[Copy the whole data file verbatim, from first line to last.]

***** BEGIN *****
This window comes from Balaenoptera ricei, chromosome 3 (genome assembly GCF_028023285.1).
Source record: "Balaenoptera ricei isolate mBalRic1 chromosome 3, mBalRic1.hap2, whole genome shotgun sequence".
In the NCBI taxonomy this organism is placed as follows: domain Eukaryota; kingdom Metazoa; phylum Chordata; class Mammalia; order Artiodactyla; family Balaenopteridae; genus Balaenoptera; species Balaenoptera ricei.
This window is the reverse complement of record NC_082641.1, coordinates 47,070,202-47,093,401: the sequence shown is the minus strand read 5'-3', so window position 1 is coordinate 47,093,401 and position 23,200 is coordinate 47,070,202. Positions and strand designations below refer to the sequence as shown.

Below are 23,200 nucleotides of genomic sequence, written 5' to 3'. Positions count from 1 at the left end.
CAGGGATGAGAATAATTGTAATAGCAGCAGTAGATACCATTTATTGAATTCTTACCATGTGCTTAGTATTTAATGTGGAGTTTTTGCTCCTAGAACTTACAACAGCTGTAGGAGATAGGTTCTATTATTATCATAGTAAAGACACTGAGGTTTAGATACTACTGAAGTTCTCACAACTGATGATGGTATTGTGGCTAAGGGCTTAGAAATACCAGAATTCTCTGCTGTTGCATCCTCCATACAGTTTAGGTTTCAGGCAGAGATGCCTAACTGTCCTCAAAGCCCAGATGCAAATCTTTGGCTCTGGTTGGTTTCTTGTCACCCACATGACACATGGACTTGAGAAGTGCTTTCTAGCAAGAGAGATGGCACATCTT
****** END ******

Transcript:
This window comes from Balaenoptera ricei, chromosome 3 (genome assembly GCF_028023285.1).
Source record: "Balaenoptera ricei isolate mBalRic1 chromosome 3, mBalRic1.hap2, whole genome shotgun sequence".
In the NCBI taxonomy this organism is placed as follows: domain Eukaryota; kingdom Metazoa; phylum Chordata; class Mammalia; order Artiodactyla; family Balaenopteridae; genus Balaenoptera; species Balaenoptera ricei.
This window is the reverse complement of record NC_082641.1, coordinates 47,070,202-47,093,401: the sequence shown is the minus strand read 5'-3', so window position 1 is coordinate 47,093,401 and position 23,200 is coordinate 47,070,202. Positions and strand designations below refer to the sequence as shown.

Below are 23,200 nucleotides of genomic sequence, written 5' to 3'. Positions count from 1 at the left end.
CAGGGATGAGAATAATTGTAATAGCAGCAGTAGATACCATTTATTGAATTCTTACCATGTGCTTAGTATTTAATGTGGAGTTTTTGCTCCTAGAACTTACAACAGCTGTAGGAGATAGGTTCTATTATTATCATAGTAAAGACACTGAGGTTTAGATACTACTGAAGTTCTCACAACTGATGATGGTATTGTGGCTAAGGGCTTAGAAATACCAGAATTCTCTGCTGTTGCATCCTCCATACAGTTTAGGTTTCAGGCAGAGATGCCTAACTGTCCTCAAAGCCCAGATGCAAATCTTTGGCTCTGGTTGGTTTCTTGTCACCCACATGACACATGGACTTGAGAAGTGCTTTCTAGCAAGAGAGATGGCACATCTT